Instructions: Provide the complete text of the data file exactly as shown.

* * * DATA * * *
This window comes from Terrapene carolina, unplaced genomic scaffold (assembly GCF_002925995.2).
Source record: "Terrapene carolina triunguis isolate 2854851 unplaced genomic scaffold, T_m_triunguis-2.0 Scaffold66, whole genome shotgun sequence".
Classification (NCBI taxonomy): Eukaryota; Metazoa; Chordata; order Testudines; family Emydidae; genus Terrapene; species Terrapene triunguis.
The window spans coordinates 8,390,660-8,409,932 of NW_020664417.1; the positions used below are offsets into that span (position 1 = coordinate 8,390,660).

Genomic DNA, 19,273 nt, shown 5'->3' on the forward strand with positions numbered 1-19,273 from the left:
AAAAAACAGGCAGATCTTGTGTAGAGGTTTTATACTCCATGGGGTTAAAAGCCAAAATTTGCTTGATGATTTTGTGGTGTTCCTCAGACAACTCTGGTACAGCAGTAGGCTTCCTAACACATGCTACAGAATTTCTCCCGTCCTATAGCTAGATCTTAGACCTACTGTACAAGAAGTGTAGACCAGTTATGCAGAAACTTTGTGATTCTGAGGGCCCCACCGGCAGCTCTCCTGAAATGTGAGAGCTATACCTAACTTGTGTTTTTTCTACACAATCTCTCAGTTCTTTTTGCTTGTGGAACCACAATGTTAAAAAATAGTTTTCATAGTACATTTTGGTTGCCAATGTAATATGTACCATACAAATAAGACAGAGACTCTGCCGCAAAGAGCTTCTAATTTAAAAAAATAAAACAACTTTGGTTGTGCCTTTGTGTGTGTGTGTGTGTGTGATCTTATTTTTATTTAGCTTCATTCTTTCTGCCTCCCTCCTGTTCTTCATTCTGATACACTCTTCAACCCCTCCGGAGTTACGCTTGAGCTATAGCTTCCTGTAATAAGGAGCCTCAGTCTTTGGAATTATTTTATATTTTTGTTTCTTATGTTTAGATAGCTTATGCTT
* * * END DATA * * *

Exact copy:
This window comes from Terrapene carolina, unplaced genomic scaffold (assembly GCF_002925995.2).
Source record: "Terrapene carolina triunguis isolate 2854851 unplaced genomic scaffold, T_m_triunguis-2.0 Scaffold66, whole genome shotgun sequence".
Classification (NCBI taxonomy): Eukaryota; Metazoa; Chordata; order Testudines; family Emydidae; genus Terrapene; species Terrapene triunguis.
The window spans coordinates 8,390,660-8,409,932 of NW_020664417.1; the positions used below are offsets into that span (position 1 = coordinate 8,390,660).

Genomic DNA, 19,273 nt, shown 5'->3' on the forward strand with positions numbered 1-19,273 from the left:
AAAAAACAGGCAGATCTTGTGTAGAGGTTTTATACTCCATGGGGTTAAAAGCCAAAATTTGCTTGATGATTTTGTGGTGTTCCTCAGACAACTCTGGTACAGCAGTAGGCTTCCTAACACATGCTACAGAATTTCTCCCGTCCTATAGCTAGATCTTAGACCTACTGTACAAGAAGTGTAGACCAGTTATGCAGAAACTTTGTGATTCTGAGGGCCCCACCGGCAGCTCTCCTGAAATGTGAGAGCTATACCTAACTTGTGTTTTTTCTACACAATCTCTCAGTTCTTTTTGCTTGTGGAACCACAATGTTAAAAAATAGTTTTCATAGTACATTTTGGTTGCCAATGTAATATGTACCATACAAATAAGACAGAGACTCTGCCGCAAAGAGCTTCTAATTTAAAAAAATAAAACAACTTTGGTTGTGCCTTTGTGTGTGTGTGTGTGTGTGATCTTATTTTTATTTAGCTTCATTCTTTCTGCCTCCCTCCTGTTCTTCATTCTGATACACTCTTCAACCCCTCCGGAGTTACGCTTGAGCTATAGCTTCCTGTAATAAGGAGCCTCAGTCTTTGGAATTATTTTATATTTTTGTTTCTTATGTTTAGATAGCTTATGCTT